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Nostalgia Marketing: From Childhood Memories to Adult Advertising

Nostalgia Marketing: From Childhood Memories to Adult Advertising

 

Image and Graphic Design By: Sean Eunice

Written By: Ryan Montoto, Richie Forbes and Jacob Pasternack

 

On September 7, Nick Jr. nearly broke the internet. 

To celebrate the 25th anniversary of Blue’s Clues, Nick Jr.’s Twitter account released a now-viral video that garnered a whopping 20 million views in its first 24 hours. In the video, Steve Burns, the original star of the show, tells the all-grown-up audience that after all these years, he is still so proud of them. Let’s just say it made viewers feel some type of way.

In just two minutes, these green stripes had the whole internet feeling totally nostalgic. Gen Zers were suddenly thrown back in time to the days of Go-GURT and Club Penguin (rip). Alongside this feeling of nostalgia was comfort, happiness and — according to research — an increased likelihood of spending money. As odd as it seems, nostalgia pays. With Gen Z making up 40% of consumers in the U.S., it’s clear to brands that they have to start speaking to us if they want to be successful in the future.

Nostalgia marketing (NM) is defined as the process by which brands link their product or service with old ideas that evoke security, comfort and engagement in audiences. For businesses, this “nostalgia factor” can be very effective. We’re talking $$$.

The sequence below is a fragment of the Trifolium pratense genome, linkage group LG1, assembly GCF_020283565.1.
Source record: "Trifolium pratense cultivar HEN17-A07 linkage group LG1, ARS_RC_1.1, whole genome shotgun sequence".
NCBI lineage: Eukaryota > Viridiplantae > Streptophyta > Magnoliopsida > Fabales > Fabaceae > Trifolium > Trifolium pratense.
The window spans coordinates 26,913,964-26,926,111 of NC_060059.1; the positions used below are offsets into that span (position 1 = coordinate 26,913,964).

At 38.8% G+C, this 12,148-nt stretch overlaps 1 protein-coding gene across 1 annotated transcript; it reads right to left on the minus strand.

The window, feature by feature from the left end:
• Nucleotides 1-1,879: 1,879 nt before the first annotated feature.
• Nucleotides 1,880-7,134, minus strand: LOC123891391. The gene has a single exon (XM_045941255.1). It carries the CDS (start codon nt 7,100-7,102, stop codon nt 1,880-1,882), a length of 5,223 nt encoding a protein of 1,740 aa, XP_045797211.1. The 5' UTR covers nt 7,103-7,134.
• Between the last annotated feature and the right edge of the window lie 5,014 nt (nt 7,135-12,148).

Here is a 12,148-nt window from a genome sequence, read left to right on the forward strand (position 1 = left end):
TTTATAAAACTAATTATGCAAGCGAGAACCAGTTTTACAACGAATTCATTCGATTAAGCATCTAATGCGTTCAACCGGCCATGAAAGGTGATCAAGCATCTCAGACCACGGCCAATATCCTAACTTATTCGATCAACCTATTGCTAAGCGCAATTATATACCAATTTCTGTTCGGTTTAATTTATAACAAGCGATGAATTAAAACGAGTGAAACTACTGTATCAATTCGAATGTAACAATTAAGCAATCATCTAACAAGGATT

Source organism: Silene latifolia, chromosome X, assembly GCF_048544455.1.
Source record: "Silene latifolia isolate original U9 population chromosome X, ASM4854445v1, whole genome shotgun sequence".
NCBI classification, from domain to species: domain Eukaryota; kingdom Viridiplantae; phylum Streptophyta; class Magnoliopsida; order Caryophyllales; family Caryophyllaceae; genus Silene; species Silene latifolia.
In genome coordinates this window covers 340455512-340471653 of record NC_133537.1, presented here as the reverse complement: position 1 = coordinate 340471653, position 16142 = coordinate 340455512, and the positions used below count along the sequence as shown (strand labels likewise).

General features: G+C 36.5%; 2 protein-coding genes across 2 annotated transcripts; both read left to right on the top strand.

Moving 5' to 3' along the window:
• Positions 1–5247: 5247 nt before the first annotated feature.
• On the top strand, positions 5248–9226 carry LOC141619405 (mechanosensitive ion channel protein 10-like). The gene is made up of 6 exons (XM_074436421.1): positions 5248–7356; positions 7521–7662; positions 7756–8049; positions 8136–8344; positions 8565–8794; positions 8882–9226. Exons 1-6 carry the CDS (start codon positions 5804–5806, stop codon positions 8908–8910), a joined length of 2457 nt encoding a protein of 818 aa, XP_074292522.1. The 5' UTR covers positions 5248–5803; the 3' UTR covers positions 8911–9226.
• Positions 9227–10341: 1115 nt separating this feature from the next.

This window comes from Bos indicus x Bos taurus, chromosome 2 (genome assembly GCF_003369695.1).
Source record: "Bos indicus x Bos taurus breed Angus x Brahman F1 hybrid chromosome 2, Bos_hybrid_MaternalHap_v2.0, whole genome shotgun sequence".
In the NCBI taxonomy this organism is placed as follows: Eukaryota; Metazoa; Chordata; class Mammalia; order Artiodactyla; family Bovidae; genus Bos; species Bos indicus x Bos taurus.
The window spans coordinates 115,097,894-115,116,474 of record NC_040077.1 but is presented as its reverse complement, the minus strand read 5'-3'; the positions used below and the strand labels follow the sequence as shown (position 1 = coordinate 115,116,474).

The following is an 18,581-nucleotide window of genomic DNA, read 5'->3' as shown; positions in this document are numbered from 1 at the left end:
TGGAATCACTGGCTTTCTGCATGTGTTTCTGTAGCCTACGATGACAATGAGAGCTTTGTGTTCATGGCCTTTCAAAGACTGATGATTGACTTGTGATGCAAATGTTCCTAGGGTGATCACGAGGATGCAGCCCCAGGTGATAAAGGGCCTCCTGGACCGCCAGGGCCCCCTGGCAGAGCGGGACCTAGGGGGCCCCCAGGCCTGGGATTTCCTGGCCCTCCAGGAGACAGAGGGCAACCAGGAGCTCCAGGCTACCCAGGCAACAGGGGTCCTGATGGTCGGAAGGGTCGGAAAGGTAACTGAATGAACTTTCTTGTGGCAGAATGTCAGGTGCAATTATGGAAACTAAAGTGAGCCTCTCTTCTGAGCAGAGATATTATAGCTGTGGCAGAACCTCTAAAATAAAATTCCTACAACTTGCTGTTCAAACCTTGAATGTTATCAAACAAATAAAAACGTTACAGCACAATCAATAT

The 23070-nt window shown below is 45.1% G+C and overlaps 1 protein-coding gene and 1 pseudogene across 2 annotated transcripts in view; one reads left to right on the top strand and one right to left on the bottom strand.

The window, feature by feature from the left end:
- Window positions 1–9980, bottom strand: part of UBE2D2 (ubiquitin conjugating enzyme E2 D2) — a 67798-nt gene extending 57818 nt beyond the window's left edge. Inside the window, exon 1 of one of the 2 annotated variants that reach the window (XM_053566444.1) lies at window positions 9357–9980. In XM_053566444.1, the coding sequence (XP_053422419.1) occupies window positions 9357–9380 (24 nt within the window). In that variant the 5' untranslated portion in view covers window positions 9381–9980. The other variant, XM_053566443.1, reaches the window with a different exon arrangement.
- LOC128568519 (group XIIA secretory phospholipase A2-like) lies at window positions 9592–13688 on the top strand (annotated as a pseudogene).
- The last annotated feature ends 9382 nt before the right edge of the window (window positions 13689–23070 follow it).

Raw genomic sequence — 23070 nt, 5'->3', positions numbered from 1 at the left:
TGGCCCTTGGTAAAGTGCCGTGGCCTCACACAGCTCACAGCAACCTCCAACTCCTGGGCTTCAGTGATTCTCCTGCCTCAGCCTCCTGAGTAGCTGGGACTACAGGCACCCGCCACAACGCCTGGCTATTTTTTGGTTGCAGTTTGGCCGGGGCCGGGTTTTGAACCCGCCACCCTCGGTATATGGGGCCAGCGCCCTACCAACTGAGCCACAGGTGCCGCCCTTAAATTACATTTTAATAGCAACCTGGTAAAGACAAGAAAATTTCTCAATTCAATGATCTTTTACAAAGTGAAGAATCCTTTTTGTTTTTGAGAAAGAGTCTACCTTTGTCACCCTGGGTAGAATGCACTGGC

Nostalgia has the unique ability to bring about a sense of social connectedness, a feeling which has been found to temporarily reduce the value of money in our minds and, in turn, cause us to spend more. It’s also been proven to make people think more favorably of a brand and reduce negative emotions such as loneliness, boredom and anxiety — thus associating that brand with positivity. After all, familiar faces are friendly faces!

Now that you know what NM is and why it’s used, let’s dive into some recent examples, starting with the furriest.

 

What’s with the Puppets?

In 2014, with a little bit of blue and a lot of ingenuity, Apple launched its most successful iPhone, the iPhone 6. With a lightweight design and finger-scanning technology, the product sold over 222 million units worldwide, more than any other iPhone to this day. Some Sesame Street fans may argue this was thanks to the iconic Cookie Monster. 

 

Besides his hit cameo in the iPhone 6 ads, many other brands have featured this beloved fuzzy blue monster alongside their products. In 2020, AT&T gave some screen time to the Cookie Monster, and in a 2021 Super Bowl ad, he can be seen ordering sushi, tendoori chicken and (of course) cookies with DoorDash

Cookie Monster isn’t the only member of The Muppets with celebrity status. Plenty of his furry friends have been featured in advertisements for GEICO, Xfinity, PAM cooking spray and Facebook Portal — all within the last four years. 

Why puppets? With the past 3 generations growing up with characters from Sesame Street and The Muppets, it’s a safe bet that most consumers will feel connected to the characters in some way, shape or form. The tricky part is: over-use of these characters makes the nostalgia lose it’s charm. No one wants their favorite comfort character turning into a gimmick, and no brand wants their ad to get lost within a sea of similar concepts. 

 

The Retro Side